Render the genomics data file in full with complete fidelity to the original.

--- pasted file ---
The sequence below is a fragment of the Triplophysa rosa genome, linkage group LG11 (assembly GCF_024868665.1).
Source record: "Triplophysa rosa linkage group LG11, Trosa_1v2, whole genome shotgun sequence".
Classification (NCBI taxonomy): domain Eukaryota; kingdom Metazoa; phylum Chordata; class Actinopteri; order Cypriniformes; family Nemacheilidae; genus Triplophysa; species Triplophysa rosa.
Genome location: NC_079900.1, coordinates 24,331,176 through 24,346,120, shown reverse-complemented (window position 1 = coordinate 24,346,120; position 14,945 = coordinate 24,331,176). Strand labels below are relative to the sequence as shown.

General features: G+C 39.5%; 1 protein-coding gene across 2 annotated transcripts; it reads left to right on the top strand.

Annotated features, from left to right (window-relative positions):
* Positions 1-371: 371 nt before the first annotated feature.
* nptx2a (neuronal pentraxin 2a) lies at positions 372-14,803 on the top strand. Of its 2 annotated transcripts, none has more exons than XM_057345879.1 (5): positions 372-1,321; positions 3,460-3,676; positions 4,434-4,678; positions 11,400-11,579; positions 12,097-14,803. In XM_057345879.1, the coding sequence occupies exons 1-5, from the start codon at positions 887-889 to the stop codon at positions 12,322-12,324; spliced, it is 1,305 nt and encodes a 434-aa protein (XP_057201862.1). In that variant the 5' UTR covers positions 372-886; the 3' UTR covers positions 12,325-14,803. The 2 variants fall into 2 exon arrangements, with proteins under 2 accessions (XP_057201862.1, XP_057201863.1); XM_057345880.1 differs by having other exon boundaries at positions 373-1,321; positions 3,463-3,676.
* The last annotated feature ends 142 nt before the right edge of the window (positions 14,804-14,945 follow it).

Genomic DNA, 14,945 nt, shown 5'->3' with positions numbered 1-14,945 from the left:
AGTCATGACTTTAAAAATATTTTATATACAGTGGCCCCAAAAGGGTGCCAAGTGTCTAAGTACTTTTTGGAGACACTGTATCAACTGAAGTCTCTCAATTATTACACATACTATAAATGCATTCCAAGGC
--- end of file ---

The sequence below is a fragment of the Triplophysa rosa genome, linkage group LG11 (assembly GCF_024868665.1).
Source record: "Triplophysa rosa linkage group LG11, Trosa_1v2, whole genome shotgun sequence".
Classification (NCBI taxonomy): domain Eukaryota; kingdom Metazoa; phylum Chordata; class Actinopteri; order Cypriniformes; family Nemacheilidae; genus Triplophysa; species Triplophysa rosa.
Genome location: NC_079900.1, coordinates 24,331,176 through 24,346,120, shown reverse-complemented (window position 1 = coordinate 24,346,120; position 14,945 = coordinate 24,331,176). Strand labels below are relative to the sequence as shown.

General features: G+C 39.5%; 1 protein-coding gene across 2 annotated transcripts; it reads left to right on the top strand.

Annotated features, from left to right (window-relative positions):
* Positions 1-371: 371 nt before the first annotated feature.
* nptx2a (neuronal pentraxin 2a) lies at positions 372-14,803 on the top strand. Of its 2 annotated transcripts, none has more exons than XM_057345879.1 (5): positions 372-1,321; positions 3,460-3,676; positions 4,434-4,678; positions 11,400-11,579; positions 12,097-14,803. In XM_057345879.1, the coding sequence occupies exons 1-5, from the start codon at positions 887-889 to the stop codon at positions 12,322-12,324; spliced, it is 1,305 nt and encodes a 434-aa protein (XP_057201862.1). In that variant the 5' UTR covers positions 372-886; the 3' UTR covers positions 12,325-14,803. The 2 variants fall into 2 exon arrangements, with proteins under 2 accessions (XP_057201862.1, XP_057201863.1); XM_057345880.1 differs by having other exon boundaries at positions 373-1,321; positions 3,463-3,676.
* The last annotated feature ends 142 nt before the right edge of the window (positions 14,804-14,945 follow it).

Genomic DNA, 14,945 nt, shown 5'->3' with positions numbered 1-14,945 from the left:
AGTCATGACTTTAAAAATATTTTATATACAGTGGCCCCAAAAGGGTGCCAAGTGTCTAAGTACTTTTTGGAGACACTGTATCAACTGAAGTCTCTCAATTATTACACATACTATAAATGCATTCCAAGGC